At this point, you should clean your Squid. It's easy - just pull off the head, and most of the insides will follow. Get your fingers in there and remove the plastic-looking sheath known as the Quill, and then run under cold water and scrape all the remaining innards out. Rinse again, and you have your squid tube ready to go.

Preheat a griddle pan to hot, and then simply stuff the Squid with your rice. Seal the ends with a cocktail stick , brush sparsely with Olive oil, and then lay on the griddle pan to cook. Turn once - they'll need about three minutes on each side - and you're ready to go. Serve with a crisp, fresh salad.

I enjoyed these ones with a couple of bottles of chilled Dos Equis. Although your instinct may be to go for a lager, summer ale or even a crisp Wheat beer, I find that something with a large dollop of Crystal Malt really brings out the sweetness in Squid. In the past, I've enjoyed Brooklyn Lager, Sam Adams Boston Lager, and good ol' Anchor Steam with grilled squid.

Thursday, May 13, 2010

The Week In Beer

The increased amount of football action in the telly this week has meant one thing: an increased amount of times in pubs, drinking good beers with good mates and doing quite a lot of chuntering. The League Playoffs and Europa League final have been excellent this year, and Mr Capello's final unveiling of England's provisional World Cup Squad have provided a splendid backdrop to a torrent of beer-tinged analysis. Nerdy, I know, but that's how I roll, as they say. But this is a beer blog, so here's the beers that have really stood out for me this week.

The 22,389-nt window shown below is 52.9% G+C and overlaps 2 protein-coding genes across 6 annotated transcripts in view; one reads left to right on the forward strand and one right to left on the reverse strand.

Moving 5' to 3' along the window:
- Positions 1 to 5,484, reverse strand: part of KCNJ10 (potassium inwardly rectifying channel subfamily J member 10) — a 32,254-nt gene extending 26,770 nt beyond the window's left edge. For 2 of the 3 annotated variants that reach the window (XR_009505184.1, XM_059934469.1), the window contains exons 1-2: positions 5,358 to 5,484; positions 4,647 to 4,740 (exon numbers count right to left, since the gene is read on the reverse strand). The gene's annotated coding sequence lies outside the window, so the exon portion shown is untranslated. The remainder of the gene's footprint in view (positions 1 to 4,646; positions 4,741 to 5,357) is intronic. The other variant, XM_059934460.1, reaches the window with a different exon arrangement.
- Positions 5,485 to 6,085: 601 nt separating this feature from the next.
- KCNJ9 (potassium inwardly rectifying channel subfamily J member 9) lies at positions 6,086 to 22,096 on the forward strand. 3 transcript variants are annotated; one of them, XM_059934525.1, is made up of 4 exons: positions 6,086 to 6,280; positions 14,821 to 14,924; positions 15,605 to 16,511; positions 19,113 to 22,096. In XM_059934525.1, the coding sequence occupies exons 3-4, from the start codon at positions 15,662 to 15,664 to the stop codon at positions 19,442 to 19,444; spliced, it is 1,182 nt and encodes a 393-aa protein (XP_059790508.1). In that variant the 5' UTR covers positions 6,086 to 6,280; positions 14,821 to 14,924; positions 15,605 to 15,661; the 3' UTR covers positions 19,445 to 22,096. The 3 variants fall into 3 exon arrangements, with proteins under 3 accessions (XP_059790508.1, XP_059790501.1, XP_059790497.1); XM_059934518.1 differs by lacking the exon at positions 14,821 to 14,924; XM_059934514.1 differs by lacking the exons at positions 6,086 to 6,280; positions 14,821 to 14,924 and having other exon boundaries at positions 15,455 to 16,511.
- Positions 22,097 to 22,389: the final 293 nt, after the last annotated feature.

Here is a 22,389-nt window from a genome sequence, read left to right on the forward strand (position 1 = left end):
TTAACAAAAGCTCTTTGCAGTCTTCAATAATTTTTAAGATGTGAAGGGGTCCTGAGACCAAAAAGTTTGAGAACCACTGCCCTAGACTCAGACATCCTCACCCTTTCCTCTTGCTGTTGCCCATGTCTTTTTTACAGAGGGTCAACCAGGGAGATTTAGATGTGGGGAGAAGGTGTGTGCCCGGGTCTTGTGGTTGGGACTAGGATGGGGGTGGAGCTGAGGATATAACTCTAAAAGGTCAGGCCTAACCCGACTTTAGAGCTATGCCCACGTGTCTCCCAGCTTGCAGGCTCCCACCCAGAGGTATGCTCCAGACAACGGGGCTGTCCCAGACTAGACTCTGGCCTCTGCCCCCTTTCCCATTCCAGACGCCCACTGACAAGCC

Firstly, kudos to The Victoria for getting some Breconshire Red Dragon (4.7% abv) in. When you find Welsh beer in Leeds it tends to be the various permutations of Brains - so let's have some more. Red Dragon impressed me in the bottle and on draught it's slightly more restrained. However, those malty, slightly fruit-cakey flavours are there in spades and it remains a filling, moreish beer. Five Town's Callum's Best (4.6%abv) - another dark mild, but on the fruitier side, body-wise - is light and seriously quaffable. No nonsense, quality beer indeed.

More complex was Goff's Tradition (4.0%abv). My drinking buddies declared it '...Quite like TT Landlord' and I nodded in agreement - copper in colour, but with a sticky-toffee body and a distinctly floral nose that I think the Landlord comparison was borne of. This was my first Goff's beer, and If you like TTL (and who doesn't?) then , yeah, give this a whirl.

Another solid pale (and another brewery I hadn't tried before) was Bowland's Hen Harrier (4.0% abv). Paler still, with a dry, lemony finish, this brought a cheeky smile to my face. It was balanced pretty well and for a robust, straightahead Pale Ale was very flavourful indeed, yet remained drinkable to the end.